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Sheryl Sandberg defends WhatsApp's end-to-end encryption policy

The Facebook lead admitted that as technology continues to evolve these are "complicated conversations,"

Facebook's chief operating officer Sheryl Sandberg has responded to the suggestion that messaging apps and social networks should remove end-to-end encryption – implying such a move would be a step backwards for governments looking to monitor extremism online.

The executive tackled the issue on Sunday's edition of Desert Island Discs on BBC Radio 4. She said that if Facebook-owned WhatsApp was to ditch encryption, which prevents authorities from seeing the messages users are sending to each other, then people would turn to alternative encrypted platforms; leaving governments with even less information as a result.

"The goal for governments is to get as much information as possible, and so when there are message services like WhatsApp that are encrypted the message itself is encrypted but the metadata is not. Meaning that when you send me a message we don't know what that message says but we know that you contacted me," she explained.

Following extremist attacks at London Bridge and nearby Borough Market earlier this year, British prime minister Theresa May accused tech giants of having provided a “safe space” for terrorism to breed. Home Secretary Amber Rudd, meanwhile, said she believed intelligence services should have the ability to get access to encrypted platforms like WhatsApp.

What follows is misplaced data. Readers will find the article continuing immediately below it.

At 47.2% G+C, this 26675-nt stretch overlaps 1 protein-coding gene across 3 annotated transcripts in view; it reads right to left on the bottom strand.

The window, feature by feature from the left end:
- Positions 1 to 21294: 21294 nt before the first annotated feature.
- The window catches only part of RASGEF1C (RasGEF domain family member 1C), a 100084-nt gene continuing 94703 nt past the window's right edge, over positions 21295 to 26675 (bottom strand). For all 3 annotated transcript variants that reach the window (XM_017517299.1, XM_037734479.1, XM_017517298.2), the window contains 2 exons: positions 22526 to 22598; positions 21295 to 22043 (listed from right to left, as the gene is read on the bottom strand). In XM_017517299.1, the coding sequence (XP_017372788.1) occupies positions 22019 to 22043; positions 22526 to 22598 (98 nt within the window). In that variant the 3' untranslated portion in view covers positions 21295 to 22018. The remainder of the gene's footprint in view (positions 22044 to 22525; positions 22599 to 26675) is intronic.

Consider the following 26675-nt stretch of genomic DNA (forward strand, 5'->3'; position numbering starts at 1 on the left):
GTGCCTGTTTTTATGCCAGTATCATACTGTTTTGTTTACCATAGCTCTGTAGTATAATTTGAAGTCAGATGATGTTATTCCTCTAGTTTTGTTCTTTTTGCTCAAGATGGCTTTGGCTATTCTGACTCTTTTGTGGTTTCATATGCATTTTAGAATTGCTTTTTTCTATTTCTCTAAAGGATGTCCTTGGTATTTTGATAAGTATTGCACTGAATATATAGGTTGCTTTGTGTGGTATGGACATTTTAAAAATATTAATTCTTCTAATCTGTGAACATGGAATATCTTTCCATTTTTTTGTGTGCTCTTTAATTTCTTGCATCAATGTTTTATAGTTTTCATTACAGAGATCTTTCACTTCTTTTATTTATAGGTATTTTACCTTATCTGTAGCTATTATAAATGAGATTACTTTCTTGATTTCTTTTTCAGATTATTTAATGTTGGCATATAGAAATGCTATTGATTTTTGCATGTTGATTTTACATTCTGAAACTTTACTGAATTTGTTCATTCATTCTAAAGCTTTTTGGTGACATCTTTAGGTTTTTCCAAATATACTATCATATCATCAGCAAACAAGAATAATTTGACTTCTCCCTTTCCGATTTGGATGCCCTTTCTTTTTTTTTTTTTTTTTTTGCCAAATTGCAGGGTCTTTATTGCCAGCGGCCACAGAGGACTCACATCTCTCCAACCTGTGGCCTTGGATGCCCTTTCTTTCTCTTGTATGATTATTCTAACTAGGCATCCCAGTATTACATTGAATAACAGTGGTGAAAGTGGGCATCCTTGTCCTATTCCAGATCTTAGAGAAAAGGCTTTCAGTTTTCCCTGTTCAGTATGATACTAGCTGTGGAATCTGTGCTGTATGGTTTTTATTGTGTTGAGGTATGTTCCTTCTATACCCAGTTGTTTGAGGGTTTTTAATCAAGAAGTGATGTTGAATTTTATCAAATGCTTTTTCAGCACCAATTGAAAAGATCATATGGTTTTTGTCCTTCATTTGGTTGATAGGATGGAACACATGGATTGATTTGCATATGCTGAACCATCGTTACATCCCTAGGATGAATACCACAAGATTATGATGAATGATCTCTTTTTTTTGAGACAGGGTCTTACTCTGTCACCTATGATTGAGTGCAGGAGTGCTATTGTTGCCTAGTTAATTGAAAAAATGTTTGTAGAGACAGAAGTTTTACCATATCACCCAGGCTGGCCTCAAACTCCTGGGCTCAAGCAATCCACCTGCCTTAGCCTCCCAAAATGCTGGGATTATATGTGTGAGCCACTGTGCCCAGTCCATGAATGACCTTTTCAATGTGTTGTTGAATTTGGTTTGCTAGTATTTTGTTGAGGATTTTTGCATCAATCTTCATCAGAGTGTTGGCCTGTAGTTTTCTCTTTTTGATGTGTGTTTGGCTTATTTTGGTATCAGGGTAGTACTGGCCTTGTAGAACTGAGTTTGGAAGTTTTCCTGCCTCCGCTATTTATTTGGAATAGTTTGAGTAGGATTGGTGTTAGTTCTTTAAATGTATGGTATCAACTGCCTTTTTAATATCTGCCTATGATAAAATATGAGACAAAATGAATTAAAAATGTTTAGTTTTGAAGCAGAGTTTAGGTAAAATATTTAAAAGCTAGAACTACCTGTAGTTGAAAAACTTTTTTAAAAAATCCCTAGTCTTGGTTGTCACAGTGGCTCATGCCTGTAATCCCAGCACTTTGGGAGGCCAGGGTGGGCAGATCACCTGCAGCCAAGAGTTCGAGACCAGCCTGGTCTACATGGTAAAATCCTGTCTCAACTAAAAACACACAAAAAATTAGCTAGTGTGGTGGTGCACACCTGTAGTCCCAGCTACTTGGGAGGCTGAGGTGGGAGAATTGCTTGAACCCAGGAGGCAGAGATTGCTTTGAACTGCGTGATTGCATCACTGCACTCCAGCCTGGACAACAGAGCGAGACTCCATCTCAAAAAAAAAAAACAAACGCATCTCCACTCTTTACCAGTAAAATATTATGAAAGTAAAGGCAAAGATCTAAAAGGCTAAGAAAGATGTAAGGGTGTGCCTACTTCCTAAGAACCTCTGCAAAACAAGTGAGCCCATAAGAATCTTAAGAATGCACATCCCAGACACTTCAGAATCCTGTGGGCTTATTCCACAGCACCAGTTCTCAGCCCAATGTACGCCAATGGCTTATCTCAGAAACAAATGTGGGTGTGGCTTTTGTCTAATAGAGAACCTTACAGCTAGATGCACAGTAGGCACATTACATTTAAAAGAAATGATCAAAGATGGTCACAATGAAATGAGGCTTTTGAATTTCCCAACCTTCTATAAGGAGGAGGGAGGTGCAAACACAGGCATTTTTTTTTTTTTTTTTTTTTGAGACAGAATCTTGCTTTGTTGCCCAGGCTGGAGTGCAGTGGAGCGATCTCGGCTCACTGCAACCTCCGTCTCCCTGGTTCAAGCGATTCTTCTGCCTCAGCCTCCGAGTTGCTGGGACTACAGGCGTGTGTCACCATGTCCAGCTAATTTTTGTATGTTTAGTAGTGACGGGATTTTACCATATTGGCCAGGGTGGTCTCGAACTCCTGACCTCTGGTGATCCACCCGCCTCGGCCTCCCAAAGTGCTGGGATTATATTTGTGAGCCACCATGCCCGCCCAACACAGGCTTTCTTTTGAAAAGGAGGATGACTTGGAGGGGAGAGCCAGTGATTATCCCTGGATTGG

Facebook has stood firm on its belief that protecting private communications is one of its core principles.

"If people move off those encrypted services and go to encrypted services in countries that won't share the metadata the government actually has less information, not more," Sandberg added.

The Facebook lead admitted that as technology continues to evolve there are "complicated conversations" to be had and that her company is working closely with authorities on such issues.

Last month Facebook announced an anti-terror counterspeech programme in the UK. As part of the initiative the company will give anti-terror groups free advertising credits to promote their messages to individuals that might be at risk of radicalisation.

Speaking on the subject, Sandberg said: "Our Facebook policies are very clear. There is absolutely no place for terrorism, hate or calls for violence of any kind. Our goal is to not just pull it off Facebook but to use artificial intelligence technology to get it before it is even uploaded."

"We are working in collaboration with other tech companies now so if a video is uploaded to any of our platforms we are able to fingerprint it for all the others so they can't move from platform to platform," she added.

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